A vegan diet is great for detox-ing. Many common ingredients perform this function including kale, broccoli, ginger, onions, lentils, and spinach. Apples, berries, and melons are also great detox fruits. (Source: the detox health-plan cookbook by Maggie Pannell)
While I was growing up, in my late teens and early twenties, I went through some dark days. I had bouts of depression which took a considerable length of time and a large amount of energy to overcome. It terrified me. It still does. I prefer my mind to be filled with bright sunlight rather than murky indistinct shadows.
I’ve pulled away from those days now and my mind is much stronger and more resilient. I owe it to my vegan diet. While on a meat-based diet, I couldn’t get over the hump to happiness. Life was a constant uphill battle. As vegetables and fruits became more central in my diet, my mind healed and rebounded and replaced pessimism with optimism, bleakness with possibility, starkness with creativity, and resignation with hope.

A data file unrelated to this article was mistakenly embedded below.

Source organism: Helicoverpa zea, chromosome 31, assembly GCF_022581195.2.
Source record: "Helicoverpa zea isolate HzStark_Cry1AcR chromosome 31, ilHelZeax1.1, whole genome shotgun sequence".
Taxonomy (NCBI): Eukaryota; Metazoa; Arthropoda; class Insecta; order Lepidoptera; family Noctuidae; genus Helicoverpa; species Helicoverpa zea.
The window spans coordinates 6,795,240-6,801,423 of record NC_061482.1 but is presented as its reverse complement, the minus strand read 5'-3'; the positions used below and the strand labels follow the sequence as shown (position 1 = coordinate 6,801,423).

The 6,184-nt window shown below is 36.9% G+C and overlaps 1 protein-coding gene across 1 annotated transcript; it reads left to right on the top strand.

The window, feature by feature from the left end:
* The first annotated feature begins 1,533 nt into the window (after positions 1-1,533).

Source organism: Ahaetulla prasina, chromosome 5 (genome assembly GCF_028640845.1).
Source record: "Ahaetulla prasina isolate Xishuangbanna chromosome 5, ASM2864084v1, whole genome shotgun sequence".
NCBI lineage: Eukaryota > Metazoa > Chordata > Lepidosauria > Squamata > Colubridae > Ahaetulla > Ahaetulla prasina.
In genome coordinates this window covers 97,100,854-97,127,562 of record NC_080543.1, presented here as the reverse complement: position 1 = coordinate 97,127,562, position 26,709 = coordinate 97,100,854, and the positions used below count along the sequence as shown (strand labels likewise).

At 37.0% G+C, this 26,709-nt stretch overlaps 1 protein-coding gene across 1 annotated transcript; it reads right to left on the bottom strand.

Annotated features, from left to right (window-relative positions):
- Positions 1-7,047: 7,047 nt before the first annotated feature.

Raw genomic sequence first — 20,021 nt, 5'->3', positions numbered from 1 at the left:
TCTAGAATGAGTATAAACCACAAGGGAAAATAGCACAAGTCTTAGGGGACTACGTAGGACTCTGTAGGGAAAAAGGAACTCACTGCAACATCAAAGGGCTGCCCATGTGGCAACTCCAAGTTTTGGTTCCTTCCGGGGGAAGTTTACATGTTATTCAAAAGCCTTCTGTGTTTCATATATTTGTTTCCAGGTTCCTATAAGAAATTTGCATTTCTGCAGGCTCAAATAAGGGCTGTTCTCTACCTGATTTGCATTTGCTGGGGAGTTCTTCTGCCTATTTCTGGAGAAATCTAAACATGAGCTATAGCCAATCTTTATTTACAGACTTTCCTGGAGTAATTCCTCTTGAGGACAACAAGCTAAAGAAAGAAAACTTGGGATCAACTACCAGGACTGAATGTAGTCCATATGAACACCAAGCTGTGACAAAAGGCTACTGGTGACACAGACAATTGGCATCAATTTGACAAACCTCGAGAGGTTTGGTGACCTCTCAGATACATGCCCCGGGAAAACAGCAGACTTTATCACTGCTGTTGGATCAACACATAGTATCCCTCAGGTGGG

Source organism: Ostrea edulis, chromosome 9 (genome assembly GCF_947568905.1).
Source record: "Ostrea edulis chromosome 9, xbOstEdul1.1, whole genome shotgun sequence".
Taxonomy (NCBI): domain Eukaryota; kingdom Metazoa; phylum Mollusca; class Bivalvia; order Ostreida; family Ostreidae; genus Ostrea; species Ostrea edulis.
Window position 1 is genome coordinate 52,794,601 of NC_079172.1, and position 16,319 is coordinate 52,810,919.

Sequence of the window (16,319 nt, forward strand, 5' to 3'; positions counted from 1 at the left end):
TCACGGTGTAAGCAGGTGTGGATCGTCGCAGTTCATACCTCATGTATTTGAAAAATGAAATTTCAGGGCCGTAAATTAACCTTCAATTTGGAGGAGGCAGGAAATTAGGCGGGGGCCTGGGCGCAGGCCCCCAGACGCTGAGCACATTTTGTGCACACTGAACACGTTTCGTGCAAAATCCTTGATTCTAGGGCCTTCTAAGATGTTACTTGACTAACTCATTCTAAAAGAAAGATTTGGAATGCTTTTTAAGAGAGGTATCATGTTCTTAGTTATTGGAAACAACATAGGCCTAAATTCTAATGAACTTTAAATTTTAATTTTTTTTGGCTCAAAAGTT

I gained more courage to take in the world around me rather than hiding from it. I was finally able to tell myself that I could deal with whatever came my way. Most importantly, I appreciated more honestly who I was and what I wanted to achieve. This pride got me over the wall to well-being.
Could I have done this without changing my diet and shunning meat and dairy products? I don’t believe so. I could plainly detect the perception of myself and the world transforming in my head as I ate better food. The diet was expansive for me – it opened my thoughts to new ideas and created new connections. It led me away from the past. I could finally envision having an original and distinct life and a brighter future. I needed to become a vegan. I needed that sunshine in my mind.